Special counsel Robert S. Mueller III just opened his mouth in public for the first time in years, and though what he said was careful, precise, and restrained, it nonetheless amounted to a new statement, one that underscored a stark reality:

Members of Congress are the only ones with the power to hold President Trump accountable for his efforts to obstruct justice.

In his roundabout way, Mueller made clear that all the statements that he supposedly found “no obstruction” and his investigation exonerated the president are simply false. Instead, he emphasized a few points.

First, Mueller underlined that under Justice Department policy he was forbidden from indicting President Trump and that this is why he did not make a final judgment about whether to bring criminal charges. “Charging the president with a crime,” Mueller said, was “not an option we could consider.”

Second, Mueller underscored that if he had found that Trump was innocent, he would have proclaimed that to be the case. “If we had had confidence that the president clearly did not commit a crime, we would have said so,” Mueller said.

Third, the criminal justice system can’t hold a sitting president accountable for his conduct, so someone else has to step up and do it. “The Constitution requires a process other than the criminal justice system to formally accuse a sitting president of wrongdoing,” Mueller said.

“The Special Counsel is making a very powerful statement on his last day of work,” Rep. Jamie Raskin (D-Md.), a member of the Judiciary Committee, told us. “And members of Congress are going to be taking it to heart over the next couple of days.”

“We have a responsibility to act when the president of the United States engages in criminal conduct," Raskin continued. "So to my mind, we need to launch an impeachment inquiry to find out what exactly happened and what our response should be.”

Raskin, a constitutional law professor, also said Mueller’s statement today “increases the pressure on the House of Representatives to act forcefully against the president’s lawlessness.”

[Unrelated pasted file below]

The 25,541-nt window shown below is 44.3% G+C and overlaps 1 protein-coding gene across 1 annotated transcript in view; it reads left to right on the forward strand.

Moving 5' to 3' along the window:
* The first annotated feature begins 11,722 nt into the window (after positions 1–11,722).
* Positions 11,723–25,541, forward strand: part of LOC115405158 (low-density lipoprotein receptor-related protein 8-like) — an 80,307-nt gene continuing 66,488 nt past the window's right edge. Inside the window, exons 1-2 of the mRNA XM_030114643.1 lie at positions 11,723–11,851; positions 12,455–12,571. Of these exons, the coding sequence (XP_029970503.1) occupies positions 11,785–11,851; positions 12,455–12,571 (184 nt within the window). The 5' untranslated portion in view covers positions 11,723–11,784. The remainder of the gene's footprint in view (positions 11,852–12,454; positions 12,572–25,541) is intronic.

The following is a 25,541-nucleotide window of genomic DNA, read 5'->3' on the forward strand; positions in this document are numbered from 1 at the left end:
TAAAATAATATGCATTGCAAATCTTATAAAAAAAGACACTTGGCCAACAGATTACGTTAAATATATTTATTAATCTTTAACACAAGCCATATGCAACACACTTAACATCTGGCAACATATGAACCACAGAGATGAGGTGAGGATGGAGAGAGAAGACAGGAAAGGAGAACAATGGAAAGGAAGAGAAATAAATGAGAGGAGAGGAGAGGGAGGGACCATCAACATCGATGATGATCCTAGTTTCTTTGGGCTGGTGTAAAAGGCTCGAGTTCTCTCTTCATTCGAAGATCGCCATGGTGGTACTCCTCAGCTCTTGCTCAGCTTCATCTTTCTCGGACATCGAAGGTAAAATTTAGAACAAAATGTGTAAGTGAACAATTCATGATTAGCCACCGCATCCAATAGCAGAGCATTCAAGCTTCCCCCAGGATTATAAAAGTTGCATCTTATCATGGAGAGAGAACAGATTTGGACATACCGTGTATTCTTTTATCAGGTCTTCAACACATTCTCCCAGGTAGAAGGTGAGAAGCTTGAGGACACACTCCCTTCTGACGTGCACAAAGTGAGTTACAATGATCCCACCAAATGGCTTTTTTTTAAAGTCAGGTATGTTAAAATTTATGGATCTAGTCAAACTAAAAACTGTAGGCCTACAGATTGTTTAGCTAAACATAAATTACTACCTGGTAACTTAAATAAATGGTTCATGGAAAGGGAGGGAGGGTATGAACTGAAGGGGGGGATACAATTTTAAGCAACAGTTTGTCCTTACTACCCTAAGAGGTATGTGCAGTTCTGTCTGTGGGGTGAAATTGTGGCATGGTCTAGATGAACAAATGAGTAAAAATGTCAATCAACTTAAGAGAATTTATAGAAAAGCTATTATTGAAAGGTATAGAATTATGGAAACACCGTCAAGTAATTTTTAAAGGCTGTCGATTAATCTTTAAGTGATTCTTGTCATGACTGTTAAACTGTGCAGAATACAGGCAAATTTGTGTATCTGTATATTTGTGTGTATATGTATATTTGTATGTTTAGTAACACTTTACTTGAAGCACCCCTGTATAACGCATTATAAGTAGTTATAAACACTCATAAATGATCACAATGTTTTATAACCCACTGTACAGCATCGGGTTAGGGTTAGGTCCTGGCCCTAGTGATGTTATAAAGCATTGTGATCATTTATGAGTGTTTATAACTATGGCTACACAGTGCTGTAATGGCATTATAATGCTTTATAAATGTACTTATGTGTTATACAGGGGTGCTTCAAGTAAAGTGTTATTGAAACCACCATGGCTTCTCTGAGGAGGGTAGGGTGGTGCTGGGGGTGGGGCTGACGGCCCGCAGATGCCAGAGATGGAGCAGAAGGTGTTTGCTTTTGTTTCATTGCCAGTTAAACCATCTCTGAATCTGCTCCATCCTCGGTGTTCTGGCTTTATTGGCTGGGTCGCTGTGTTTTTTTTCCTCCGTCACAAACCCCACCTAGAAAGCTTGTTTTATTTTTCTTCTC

Asked directly whether this would increase the pressure to launch an impeachment inquiry in particular, Raskin said a majority of members of the Judiciary Committee -- which would carry out an inquiry -- have already expressed an active interest in launching one, adding: “The sentiment is growing.”

“I feel an impeachment inquiry is indicated," Raskin said. "Most members are now distinguishing between an impeachment inquiry, which is the beginning of an investigation into high crimes and misdemeanors, and impeachment articles.”

Mueller “made it clear that the only reason the president wasn’t indicted was because it was against DOJ policy,” Raskin said, and that “he clearly believes it is up to Congress to act.”

To be clear, in key ways what Mueller said today is also what he wrote in his report. But views of that report have been shaped by a propaganda effort spearheaded by the president and Attorney General William P. Barr, and carried out with the enthusiastic support of friendly media outlets, an effort meant to deceive the public into believing that Mueller exonerated Trump of any wrongdoing.

In that context, Mueller’s decision to publicly underscore the key points above is plainly a reset of the conversation.

Mueller also offered a somewhat more pointed emphasis in several ways. First, he flatly declared that the reason the obstruction question is important is because it could have frustrated an investigation designed to get to the bottom of an attack on our political system, irrespective of any “collusion” question. Taken alongside Mueller’s confirmation that Trump was not exonerated of obstruction, that adds up to a remarkable indictment of Trump’s overall conduct.

Mueller also went out of his way to emphasize that he found “insufficient evidence” to bring a criminal charge of conspiracy with Russia, which is not at all the same as concluding that “no collusion” occurred. Mueller’s report did not conclude that at all, yet Trump traffics in the “no collusion” lie constantly, and Barr’s presentation of Mueller’s findings dishonestly submerged their seriousness on this front.

“Special Counsel Mueller basically returned us to the starting point,” Raskin said. “This is where the conversation should have been two months ago, before Attorney General Barr misled the nation. The air is clear now. We have the opportunity to act on the Special Counsel’s findings."

But House Speaker Nancy Pelosi’s statement today was once again very noncommittal, which suggests how badly she wants to avoid an impeachment inquiry. By contrast, Rep. Justin Amash of Michigan, the one Republican who allows that Mueller found impeachable offenses, was far more forceful:

You got that right, Congressman. Whether Democratic leaders will accept this responsibility, of course, is another matter entirely.